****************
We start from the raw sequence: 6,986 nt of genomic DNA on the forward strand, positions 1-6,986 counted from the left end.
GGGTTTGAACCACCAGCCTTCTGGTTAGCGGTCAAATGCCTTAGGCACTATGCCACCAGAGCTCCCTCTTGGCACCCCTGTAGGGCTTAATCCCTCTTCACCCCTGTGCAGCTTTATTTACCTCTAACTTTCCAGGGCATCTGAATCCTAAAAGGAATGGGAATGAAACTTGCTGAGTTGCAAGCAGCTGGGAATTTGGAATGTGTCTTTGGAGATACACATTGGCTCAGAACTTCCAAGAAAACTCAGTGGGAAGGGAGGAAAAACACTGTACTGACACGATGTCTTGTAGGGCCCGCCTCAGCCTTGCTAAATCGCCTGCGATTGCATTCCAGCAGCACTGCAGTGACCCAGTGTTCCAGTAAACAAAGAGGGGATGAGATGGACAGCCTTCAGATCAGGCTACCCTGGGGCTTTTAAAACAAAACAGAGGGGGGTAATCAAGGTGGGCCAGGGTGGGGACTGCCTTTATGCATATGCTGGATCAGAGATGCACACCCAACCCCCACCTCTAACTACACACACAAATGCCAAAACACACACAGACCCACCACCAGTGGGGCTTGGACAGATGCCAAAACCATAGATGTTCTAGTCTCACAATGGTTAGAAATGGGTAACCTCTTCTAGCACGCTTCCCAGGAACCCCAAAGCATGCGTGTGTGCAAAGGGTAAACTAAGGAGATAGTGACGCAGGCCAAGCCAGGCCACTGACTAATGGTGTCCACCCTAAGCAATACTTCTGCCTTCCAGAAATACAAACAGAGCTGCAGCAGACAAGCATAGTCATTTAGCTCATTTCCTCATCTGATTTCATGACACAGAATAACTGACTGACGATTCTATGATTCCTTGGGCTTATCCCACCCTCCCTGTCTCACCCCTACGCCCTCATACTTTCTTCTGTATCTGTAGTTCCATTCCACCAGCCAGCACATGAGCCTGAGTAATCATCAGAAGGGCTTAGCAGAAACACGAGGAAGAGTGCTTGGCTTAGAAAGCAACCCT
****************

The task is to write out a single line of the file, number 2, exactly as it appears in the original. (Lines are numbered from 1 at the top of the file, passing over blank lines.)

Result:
GGGTTTGAACCACCAGCCTTCTGGTTAGCGGTCAAATGCCTTAGGCACTATGCCACCAGAGCTCCCTCTTGGCACCCCTGTAGGGCTTAATCCCTCTTCACCCCTGTGCAGCTTTATTTACCTCTAACTTTCCAGGGCATCTGAATCCTAAAAGGAATGGGAATGAAACTTGCTGAGTTGCAAGCAGCTGGGAATTTGGAATGTGTCTTTGGAGATACACATTGGCTCAGAACTTCCAAGAAAACTCAGTGGGAAGGGAGGAAAAACACTGTACTGACACGATGTCTTGTAGGGCCCGCCTCAGCCTTGCTAAATCGCCTGCGATTGCATTCCAGCAGCACTGCAGTGACCCAGTGTTCCAGTAAACAAAGAGGGGATGAGATGGACAGCCTTCAGATCAGGCTACCCTGGGGCTTTTAAAACAAAACAGAGGGGGGTAATCAAGGTGGGCCAGGGTGGGGACTGCCTTTATGCATATGCTGGATCAGAGATGCACACCCAACCCCCACCTCTAACTACACACACAAATGCCAAAACACACACAGACCCACCACCAGTGGGGCTTGGACAGATGCCAAAACCATAGATGTTCTAGTCTCACAATGGTTAGAAATGGGTAACCTCTTCTAGCACGCTTCCCAGGAACCCCAAAGCATGCGTGTGTGCAAAGGGTAAACTAAGGAGATAGTGACGCAGGCCAAGCCAGGCCACTGACTAATGGTGTCCACCCTAAGCAATACTTCTGCCTTCCAGAAATACAAACAGAGCTGCAGCAGACAAGCATAGTCATTTAGCTCATTTCCTCATCTGATTTCATGACACAGAATAACTGACTGACGATTCTATGATTCCTTGGGCTTATCCCACCCTCCCTGTCTCACCCCTACGCCCTCATACTTTCTTCTGTATCTGTAGTTCCATTCCACCAGCCAGCACATGAGCCTGAGTAATCATCAGAAGGGCTTAGCAGAAACACGAGGAAGAGTGCTTGGCTTAGAAAGCAACCCT